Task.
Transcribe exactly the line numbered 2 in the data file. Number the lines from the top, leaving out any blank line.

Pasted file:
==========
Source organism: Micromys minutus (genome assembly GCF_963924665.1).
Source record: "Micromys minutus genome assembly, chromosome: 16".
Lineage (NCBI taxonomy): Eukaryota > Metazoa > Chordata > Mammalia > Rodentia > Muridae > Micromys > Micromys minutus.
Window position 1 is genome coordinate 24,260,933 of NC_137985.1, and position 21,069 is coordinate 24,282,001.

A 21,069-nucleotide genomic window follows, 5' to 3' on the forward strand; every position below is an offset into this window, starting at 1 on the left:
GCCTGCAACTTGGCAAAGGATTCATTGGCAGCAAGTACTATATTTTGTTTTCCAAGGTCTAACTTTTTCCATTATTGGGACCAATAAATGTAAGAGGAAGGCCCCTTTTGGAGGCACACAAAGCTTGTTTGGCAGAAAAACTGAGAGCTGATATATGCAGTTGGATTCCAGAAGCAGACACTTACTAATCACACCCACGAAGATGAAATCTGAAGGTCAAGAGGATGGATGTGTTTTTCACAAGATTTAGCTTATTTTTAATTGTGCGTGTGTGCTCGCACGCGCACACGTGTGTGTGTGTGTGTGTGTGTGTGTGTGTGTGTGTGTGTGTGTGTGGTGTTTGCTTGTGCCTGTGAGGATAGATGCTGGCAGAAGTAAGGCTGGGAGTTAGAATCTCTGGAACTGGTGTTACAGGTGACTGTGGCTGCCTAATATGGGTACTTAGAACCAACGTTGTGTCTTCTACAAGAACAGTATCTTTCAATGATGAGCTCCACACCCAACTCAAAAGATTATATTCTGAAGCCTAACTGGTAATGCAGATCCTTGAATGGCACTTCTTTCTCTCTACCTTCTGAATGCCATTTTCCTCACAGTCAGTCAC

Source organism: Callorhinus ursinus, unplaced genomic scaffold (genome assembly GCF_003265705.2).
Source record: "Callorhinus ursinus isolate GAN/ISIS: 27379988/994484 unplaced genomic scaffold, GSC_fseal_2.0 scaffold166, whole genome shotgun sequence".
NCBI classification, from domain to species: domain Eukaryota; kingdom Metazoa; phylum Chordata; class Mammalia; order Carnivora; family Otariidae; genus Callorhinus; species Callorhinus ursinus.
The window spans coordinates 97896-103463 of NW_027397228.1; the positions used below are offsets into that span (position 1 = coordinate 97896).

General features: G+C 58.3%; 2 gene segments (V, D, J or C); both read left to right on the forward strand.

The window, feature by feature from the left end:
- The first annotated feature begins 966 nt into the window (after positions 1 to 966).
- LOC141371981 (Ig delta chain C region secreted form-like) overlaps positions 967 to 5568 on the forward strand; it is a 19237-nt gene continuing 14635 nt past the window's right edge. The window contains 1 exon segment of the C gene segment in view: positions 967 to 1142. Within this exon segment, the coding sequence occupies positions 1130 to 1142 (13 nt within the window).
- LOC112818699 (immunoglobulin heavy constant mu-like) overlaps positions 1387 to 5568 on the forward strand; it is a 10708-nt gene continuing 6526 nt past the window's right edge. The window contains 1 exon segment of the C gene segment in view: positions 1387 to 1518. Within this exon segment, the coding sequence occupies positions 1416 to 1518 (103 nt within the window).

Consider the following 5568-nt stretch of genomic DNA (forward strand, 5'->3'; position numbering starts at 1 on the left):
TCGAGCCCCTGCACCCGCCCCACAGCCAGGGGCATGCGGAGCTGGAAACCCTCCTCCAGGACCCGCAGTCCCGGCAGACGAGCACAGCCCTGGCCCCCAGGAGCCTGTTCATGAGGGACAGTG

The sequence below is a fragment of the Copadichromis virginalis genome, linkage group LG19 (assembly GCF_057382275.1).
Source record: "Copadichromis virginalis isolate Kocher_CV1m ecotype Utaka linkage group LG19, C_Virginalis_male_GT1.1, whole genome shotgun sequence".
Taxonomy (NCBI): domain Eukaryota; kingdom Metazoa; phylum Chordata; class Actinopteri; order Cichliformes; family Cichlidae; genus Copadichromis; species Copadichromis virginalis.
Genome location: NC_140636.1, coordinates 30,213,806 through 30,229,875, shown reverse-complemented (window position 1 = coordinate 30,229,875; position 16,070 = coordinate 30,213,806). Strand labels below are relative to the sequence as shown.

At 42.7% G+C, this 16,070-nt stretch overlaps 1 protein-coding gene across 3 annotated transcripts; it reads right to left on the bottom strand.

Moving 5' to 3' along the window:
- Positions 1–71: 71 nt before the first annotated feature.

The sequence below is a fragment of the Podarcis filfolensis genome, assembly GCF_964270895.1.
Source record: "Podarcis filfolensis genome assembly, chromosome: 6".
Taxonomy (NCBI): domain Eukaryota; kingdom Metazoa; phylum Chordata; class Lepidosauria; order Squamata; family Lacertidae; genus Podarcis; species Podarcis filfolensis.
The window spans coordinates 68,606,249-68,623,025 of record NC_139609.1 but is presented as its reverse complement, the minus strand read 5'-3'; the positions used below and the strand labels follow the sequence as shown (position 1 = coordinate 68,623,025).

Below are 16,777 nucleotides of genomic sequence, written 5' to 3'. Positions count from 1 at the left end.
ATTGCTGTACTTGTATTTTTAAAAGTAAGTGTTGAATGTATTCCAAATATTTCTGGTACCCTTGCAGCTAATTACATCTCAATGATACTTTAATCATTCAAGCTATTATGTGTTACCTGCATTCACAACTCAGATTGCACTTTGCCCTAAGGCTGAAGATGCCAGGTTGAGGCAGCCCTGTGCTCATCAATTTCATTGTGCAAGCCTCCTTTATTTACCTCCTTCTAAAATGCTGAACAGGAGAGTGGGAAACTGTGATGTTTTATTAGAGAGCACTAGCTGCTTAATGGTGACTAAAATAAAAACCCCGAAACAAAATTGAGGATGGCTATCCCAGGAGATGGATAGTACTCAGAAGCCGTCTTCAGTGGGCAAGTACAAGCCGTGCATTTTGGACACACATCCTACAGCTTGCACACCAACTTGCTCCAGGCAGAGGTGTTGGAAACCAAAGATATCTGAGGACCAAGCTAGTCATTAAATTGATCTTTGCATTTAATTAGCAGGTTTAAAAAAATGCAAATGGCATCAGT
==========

Source record: "Micromys minutus genome assembly, chromosome: 16".